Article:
July 2001

From University of North Carolina at Chapel Hill

Public schools may face shortage of speech-language pathologists

CHAPEL HILL -- North Carolinaís supply of speech-language pathologists and their assistants appears adequate at present, but a shortage looms that could hit the stateís public school system particularly hard, a new study shows.

Part of the reason, University of North Carolina at Chapel Hill experts say, is a recent court decision requiring all of the stateís speech-language pathologists to hold at least a masterís degree.

"In the past, N.C. schools, which employ about half of all such professionals, countered shortages by hiring individuals with bachelorís degrees," said Erin Fraher, assistant director of the Cecil G. Sheps Center for Health Services Research at UNC.

Data in the centerís new report, "Communicating the Trends: The Speech-Language Pathology Workforce in North Carolina," project that the school system will lose about 13 percent of its workforce in the next few years due to the court decision.

The court ruled that recently hired speech-language pathologists (SLPs) with bachelorís degrees upgrade to a masterís by this year and that those hired prior to 1981 acquire a masterís by 2005.

"This ruling could potentially have a large impact on the services speech-language pathologists provide to the growing number of students with speech and language disorders in the schools," Fraher said. "In the past 10 years, the number of students with autism has increased by more than 300 percent, and many SLPs have already voiced concerns about unmanageable caseloads."

Attrition caused by the exodus of bachelorís degree-trained SLPs, coupled with growing demand for services, would drive caseloads even higher, she said. One result could be more SLPs leaving schools to work in more attractive settings such as hospitals or private practice.

The study also found that the state faces a shortage of faculty to teach in speech-language pathology programs, and unless their numbers increase, this could jeopardize the future supply.

"Too few SLP doctoral students have graduated in the past couple of years, and older faculty are now retiring," Fraher said.

Another major issue affecting the profession is that the state's Hispanic population has burgeoned over the past decade, yet few speech-language pathologists speak Spanish, she said. Resolving speech and hearing problems can be difficult enough without adding a language barrier.

"Children in our schools are becoming increasingly diverse, but we're not seeing a corresponding increase in diversity among speech-language pathologists," Fraher said. "Typically, SLPs have been white English-speaking women, but children needing services are more likely than in the past to be minorities such as Hispanics and African-Americans."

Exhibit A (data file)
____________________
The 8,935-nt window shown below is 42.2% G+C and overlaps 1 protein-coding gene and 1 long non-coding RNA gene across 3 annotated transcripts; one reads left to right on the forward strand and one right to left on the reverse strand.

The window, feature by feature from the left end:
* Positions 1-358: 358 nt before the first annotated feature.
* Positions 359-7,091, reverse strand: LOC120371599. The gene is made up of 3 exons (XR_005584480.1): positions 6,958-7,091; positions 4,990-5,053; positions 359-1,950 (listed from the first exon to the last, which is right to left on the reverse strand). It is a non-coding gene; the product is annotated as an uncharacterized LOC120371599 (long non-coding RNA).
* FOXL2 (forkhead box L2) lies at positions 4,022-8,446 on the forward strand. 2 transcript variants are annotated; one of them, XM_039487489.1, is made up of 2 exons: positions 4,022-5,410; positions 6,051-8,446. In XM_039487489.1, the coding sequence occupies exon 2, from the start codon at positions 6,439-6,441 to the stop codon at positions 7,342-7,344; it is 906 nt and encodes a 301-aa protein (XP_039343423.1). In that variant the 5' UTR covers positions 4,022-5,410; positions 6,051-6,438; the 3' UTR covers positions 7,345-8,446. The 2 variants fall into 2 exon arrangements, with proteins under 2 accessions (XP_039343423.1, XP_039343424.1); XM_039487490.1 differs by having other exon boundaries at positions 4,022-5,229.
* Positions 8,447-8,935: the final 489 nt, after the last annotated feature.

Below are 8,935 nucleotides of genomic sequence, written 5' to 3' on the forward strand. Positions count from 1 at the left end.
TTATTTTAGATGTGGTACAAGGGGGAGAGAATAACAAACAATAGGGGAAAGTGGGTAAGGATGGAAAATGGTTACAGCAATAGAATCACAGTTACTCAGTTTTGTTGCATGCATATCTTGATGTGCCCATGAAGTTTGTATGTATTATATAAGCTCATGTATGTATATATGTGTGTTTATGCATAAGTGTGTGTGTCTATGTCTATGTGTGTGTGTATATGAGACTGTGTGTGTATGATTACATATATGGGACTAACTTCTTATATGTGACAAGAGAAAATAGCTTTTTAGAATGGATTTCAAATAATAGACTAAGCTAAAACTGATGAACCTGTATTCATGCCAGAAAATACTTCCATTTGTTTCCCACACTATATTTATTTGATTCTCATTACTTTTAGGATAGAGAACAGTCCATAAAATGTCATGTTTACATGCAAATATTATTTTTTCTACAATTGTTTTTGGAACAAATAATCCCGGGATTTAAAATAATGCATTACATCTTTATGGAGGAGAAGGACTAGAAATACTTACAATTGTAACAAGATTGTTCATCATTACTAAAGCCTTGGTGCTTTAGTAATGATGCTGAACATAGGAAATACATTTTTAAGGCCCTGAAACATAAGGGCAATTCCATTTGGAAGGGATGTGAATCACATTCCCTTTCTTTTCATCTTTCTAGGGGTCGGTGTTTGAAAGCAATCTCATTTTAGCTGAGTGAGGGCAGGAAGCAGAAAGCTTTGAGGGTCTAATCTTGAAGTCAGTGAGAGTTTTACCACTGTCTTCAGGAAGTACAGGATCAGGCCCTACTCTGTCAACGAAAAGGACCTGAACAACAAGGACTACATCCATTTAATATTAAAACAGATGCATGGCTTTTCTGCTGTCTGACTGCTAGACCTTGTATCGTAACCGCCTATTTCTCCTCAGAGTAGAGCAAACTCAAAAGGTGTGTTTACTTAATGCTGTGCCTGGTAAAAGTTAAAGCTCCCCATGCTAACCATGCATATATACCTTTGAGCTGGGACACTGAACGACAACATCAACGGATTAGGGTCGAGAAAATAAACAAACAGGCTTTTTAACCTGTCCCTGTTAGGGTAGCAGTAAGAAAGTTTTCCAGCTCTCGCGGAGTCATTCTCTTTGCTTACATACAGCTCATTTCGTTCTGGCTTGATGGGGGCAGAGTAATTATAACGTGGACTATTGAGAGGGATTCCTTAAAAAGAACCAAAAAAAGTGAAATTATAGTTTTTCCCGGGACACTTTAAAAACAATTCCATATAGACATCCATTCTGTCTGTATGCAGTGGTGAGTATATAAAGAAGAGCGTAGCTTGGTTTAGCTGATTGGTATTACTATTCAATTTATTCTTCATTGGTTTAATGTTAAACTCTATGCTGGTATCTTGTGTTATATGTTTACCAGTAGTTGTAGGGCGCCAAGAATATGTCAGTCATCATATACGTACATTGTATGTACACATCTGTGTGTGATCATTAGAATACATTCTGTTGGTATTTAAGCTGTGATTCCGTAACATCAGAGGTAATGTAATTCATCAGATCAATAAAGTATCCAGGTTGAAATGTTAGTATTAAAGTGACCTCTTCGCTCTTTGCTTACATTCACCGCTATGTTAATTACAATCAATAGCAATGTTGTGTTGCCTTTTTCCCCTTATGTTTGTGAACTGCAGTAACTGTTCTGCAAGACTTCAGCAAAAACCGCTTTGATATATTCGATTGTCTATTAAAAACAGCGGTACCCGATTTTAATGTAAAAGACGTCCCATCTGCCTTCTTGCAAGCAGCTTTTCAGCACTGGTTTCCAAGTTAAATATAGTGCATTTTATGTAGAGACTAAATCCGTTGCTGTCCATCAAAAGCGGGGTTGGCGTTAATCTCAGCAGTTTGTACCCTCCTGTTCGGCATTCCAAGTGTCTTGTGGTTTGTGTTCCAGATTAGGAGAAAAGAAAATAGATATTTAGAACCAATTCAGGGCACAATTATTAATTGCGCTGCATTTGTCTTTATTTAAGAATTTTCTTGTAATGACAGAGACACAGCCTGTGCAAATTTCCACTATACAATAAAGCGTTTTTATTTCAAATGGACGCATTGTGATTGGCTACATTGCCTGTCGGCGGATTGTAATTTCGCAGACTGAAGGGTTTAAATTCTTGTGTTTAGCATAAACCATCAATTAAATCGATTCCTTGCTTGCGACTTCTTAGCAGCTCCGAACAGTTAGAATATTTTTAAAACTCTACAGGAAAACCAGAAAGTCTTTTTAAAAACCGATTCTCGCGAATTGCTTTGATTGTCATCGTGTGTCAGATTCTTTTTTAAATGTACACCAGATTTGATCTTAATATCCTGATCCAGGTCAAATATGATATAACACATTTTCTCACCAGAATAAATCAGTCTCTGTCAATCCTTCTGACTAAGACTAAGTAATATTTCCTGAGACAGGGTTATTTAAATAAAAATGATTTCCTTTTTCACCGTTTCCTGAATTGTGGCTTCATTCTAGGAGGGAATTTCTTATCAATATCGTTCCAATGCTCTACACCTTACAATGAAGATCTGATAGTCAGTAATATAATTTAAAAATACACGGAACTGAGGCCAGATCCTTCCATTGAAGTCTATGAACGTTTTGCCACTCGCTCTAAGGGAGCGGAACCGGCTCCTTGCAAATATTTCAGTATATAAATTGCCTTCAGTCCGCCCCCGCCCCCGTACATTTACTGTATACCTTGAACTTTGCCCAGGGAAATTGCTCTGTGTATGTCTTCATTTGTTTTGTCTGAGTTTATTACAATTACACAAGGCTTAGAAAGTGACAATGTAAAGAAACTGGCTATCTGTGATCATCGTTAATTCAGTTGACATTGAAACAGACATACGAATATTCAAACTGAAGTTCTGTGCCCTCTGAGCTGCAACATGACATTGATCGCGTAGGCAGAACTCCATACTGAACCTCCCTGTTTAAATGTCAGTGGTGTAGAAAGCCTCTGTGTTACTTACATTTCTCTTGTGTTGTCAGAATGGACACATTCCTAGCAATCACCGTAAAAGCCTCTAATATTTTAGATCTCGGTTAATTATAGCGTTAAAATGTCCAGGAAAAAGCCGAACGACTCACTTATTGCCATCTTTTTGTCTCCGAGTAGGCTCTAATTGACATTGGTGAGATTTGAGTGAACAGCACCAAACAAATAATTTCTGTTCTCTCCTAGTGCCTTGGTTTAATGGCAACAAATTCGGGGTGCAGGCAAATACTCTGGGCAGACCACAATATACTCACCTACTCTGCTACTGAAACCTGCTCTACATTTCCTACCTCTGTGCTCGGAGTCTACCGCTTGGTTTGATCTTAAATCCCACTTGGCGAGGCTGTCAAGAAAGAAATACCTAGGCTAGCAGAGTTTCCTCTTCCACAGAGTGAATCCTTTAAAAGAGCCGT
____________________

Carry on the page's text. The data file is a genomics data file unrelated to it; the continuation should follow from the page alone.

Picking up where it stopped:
Among the reportís recommendations is to create a common pool of bilingual speech and hearing specialists to serve as a resource for those who cannot speak English, she said

Demand for speech and hearing services also is increasing because of the new emphasis on early intervention with children, Fraher said. Experts now believe the earlier one intervenes, the more likely it is that such actions will boost communication skills. Also, both the 13- and-under and the 65- and-older populations are growing, and they are key consumers of the services.

Still another issue the report cites is that SLP assistants, who first graduated in North Carolina in 1999, are not being employed sufficiently because speech-language pathologists and their employers do not yet understand their proper roles, she said.

Dr. Thomas C. Ricketts, deputy director of the Sheps center and professor of health policy and administration at the UNC School of Public Health, oversaw the new study.

The data system is funded by the UNC School of Medicine-based N.C. Area Health Education Centers Program and UNC's Office of the Provost for Health Affairs. The new report is part of the Sheps center's larger Allied Health Workforce Assessment Project supported by the N..C. AHEC and the N.C. Council for Allied Health.

An electronic copy of the report can be downloaded at http://www.shepscenter.unc.edu/hp.

Note: Fraher's number is 919-966-5012. Ricketts can be reached at 966-5541.

Sheps center contact: Carolyn Busse, 966-3847 School of Public Health contact: Lisa Katz, 966-7467 News Services contact: David Williamson, 962-8596












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